Chancellor Rishi Sunak has enough room to scrap the looming national insurance hike to ease the heavy cost of living burden weighing Brits down, according to leading City economists.
Bumper tax revenues driven by the UK economy performing much better than forecast has provided the Chancellor with a big enough tax windfall to cancel the planned 1.25 percentage point national insurance rise.
That’s according to top City consultancy Capital Economics.
Despite a swelling government interest bill bulged by inflation taking off to historic highs, “our forecasts imply the Chancellor would have enough fiscal room to cancel the scheduled increase in NIC taxes on 1 April to cushion the blow for households,” Bethany Beckett, UK economist at Capital Economics, said.
Brits are bracing for a cost of living blizzard that is expected to culminate in April, triggered by inflation potentially topping seven per cent, energy costs climbing by record rates and higher tax bills.
Economists are concerned that household real income will be pinched hard, prompting a sharp pull back in consumer spending as Brits tighten their belts, potentially weighing on growth.
The calculations come as fresh figures published by the Office for National Statistics yesterday revealed the government borrowed less than expected.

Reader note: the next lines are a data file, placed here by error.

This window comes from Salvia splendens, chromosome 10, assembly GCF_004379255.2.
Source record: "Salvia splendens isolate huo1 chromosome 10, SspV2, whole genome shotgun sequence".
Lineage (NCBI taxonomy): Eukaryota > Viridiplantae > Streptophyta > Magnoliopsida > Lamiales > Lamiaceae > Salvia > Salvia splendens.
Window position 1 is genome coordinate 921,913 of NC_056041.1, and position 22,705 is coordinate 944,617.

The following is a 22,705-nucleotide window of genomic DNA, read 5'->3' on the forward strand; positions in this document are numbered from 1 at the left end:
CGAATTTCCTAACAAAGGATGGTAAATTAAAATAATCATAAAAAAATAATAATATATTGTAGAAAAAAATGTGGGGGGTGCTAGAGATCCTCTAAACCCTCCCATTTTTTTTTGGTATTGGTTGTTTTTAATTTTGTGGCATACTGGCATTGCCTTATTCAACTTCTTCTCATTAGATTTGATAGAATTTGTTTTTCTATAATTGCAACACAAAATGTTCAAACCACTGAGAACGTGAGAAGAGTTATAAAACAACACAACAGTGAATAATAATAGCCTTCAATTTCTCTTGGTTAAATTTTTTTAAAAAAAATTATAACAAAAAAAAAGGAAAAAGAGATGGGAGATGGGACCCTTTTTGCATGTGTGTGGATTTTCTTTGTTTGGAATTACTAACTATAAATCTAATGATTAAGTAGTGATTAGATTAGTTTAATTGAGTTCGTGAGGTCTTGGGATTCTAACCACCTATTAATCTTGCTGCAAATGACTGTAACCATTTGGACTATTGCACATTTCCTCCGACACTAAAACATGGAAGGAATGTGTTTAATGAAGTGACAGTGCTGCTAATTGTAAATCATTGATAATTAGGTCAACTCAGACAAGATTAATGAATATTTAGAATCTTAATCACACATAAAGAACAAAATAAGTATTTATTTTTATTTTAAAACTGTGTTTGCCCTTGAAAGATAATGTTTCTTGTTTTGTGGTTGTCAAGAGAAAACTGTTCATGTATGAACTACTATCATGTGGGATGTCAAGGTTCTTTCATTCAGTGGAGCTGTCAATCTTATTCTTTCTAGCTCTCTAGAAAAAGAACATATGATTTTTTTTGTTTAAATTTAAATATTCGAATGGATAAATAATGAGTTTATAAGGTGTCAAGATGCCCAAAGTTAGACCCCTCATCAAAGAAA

The government has so far borrowed nearly £147bn this financial year, lower than forecast by the Office for Budget Responsibility.
However, debt servicing costs climbed to the highest ever level in December, hitting £8.1bn, led higher by retail price inflation soaring.
The total amount of debt on Britain’s balance sheet as a proportion of the size of the economy was 96 per cent.
Sunak has set a rolling target of reducing the country’s debt to GDP ratio and promised to stop borrowing to fund day to day spending.
The Chancellor warned failing to put the public finances on a sustainable footing would saddle future generations with heavy debt burdens.
“Risks to the public finances, including from inflation, make it even more important that we avoid burdening future generations with high debt repayments,” Sunak said.
Other leading economists said lower borrowing made “no difference” as to whether the Chancellor could ditch planned tax hikes.
Carl Emmerson, deputy director at the Institute for Fiscal Studies, an economic think tank, said: “The long run pressures on public services, especially health and social care, remain just the same and tax rises are likely to be needed if these are to be met.”
“If he acts now on the cost of living, Mr Sunak will also need to find a credible means of committing to taking tough action on the public finances in the not too distant future,” he added.